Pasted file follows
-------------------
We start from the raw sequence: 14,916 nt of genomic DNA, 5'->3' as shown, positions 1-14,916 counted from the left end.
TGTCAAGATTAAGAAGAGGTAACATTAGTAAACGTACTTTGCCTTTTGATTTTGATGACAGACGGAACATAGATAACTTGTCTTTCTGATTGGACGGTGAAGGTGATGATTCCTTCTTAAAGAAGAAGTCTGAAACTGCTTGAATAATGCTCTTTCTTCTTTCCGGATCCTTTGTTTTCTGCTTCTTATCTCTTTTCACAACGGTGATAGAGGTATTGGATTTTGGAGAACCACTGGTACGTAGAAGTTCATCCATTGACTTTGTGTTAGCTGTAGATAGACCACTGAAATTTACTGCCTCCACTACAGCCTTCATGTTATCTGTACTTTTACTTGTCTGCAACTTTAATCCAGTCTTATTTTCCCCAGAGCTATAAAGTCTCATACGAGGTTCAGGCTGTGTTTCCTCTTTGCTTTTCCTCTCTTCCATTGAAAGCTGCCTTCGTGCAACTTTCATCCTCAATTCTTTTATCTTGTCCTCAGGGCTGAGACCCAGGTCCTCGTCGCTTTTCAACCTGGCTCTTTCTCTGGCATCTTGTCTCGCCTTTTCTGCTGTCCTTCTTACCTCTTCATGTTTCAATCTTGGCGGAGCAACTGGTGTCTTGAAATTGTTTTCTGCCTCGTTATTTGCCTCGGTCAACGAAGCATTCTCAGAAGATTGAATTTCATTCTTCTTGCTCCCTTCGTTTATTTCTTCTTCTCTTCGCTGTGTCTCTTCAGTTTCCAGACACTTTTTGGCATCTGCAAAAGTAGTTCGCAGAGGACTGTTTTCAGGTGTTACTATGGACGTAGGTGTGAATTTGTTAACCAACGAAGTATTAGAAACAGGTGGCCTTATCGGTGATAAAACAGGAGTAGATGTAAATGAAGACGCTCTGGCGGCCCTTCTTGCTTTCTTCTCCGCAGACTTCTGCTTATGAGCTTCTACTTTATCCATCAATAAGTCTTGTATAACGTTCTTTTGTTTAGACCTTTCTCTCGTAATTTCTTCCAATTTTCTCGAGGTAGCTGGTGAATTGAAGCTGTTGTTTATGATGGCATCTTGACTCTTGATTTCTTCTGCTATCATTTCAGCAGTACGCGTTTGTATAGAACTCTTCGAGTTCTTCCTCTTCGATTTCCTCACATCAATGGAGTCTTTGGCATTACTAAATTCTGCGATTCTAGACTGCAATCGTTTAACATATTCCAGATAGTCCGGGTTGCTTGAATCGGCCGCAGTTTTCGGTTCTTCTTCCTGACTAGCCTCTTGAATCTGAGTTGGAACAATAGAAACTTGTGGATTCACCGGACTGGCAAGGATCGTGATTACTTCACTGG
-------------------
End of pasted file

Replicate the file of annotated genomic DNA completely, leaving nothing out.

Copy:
We start from the raw sequence: 14,916 nt of genomic DNA, 5'->3' as shown, positions 1-14,916 counted from the left end.
TGTCAAGATTAAGAAGAGGTAACATTAGTAAACGTACTTTGCCTTTTGATTTTGATGACAGACGGAACATAGATAACTTGTCTTTCTGATTGGACGGTGAAGGTGATGATTCCTTCTTAAAGAAGAAGTCTGAAACTGCTTGAATAATGCTCTTTCTTCTTTCCGGATCCTTTGTTTTCTGCTTCTTATCTCTTTTCACAACGGTGATAGAGGTATTGGATTTTGGAGAACCACTGGTACGTAGAAGTTCATCCATTGACTTTGTGTTAGCTGTAGATAGACCACTGAAATTTACTGCCTCCACTACAGCCTTCATGTTATCTGTACTTTTACTTGTCTGCAACTTTAATCCAGTCTTATTTTCCCCAGAGCTATAAAGTCTCATACGAGGTTCAGGCTGTGTTTCCTCTTTGCTTTTCCTCTCTTCCATTGAAAGCTGCCTTCGTGCAACTTTCATCCTCAATTCTTTTATCTTGTCCTCAGGGCTGAGACCCAGGTCCTCGTCGCTTTTCAACCTGGCTCTTTCTCTGGCATCTTGTCTCGCCTTTTCTGCTGTCCTTCTTACCTCTTCATGTTTCAATCTTGGCGGAGCAACTGGTGTCTTGAAATTGTTTTCTGCCTCGTTATTTGCCTCGGTCAACGAAGCATTCTCAGAAGATTGAATTTCATTCTTCTTGCTCCCTTCGTTTATTTCTTCTTCTCTTCGCTGTGTCTCTTCAGTTTCCAGACACTTTTTGGCATCTGCAAAAGTAGTTCGCAGAGGACTGTTTTCAGGTGTTACTATGGACGTAGGTGTGAATTTGTTAACCAACGAAGTATTAGAAACAGGTGGCCTTATCGGTGATAAAACAGGAGTAGATGTAAATGAAGACGCTCTGGCGGCCCTTCTTGCTTTCTTCTCCGCAGACTTCTGCTTATGAGCTTCTACTTTATCCATCAATAAGTCTTGTATAACGTTCTTTTGTTTAGACCTTTCTCTCGTAATTTCTTCCAATTTTCTCGAGGTAGCTGGTGAATTGAAGCTGTTGTTTATGATGGCATCTTGACTCTTGATTTCTTCTGCTATCATTTCAGCAGTACGCGTTTGTATAGAACTCTTCGAGTTCTTCCTCTTCGATTTCCTCACATCAATGGAGTCTTTGGCATTACTAAATTCTGCGATTCTAGACTGCAATCGTTTAACATATTCCAGATAGTCCGGGTTGCTTGAATCGGCCGCAGTTTTCGGTTCTTCTTCCTGACTAGCCTCTTGAATCTGAGTTGGAACAATAGAAACTTGTGGATTCACCGGACTGGCAAGGATCGTGATTACTTCACTGG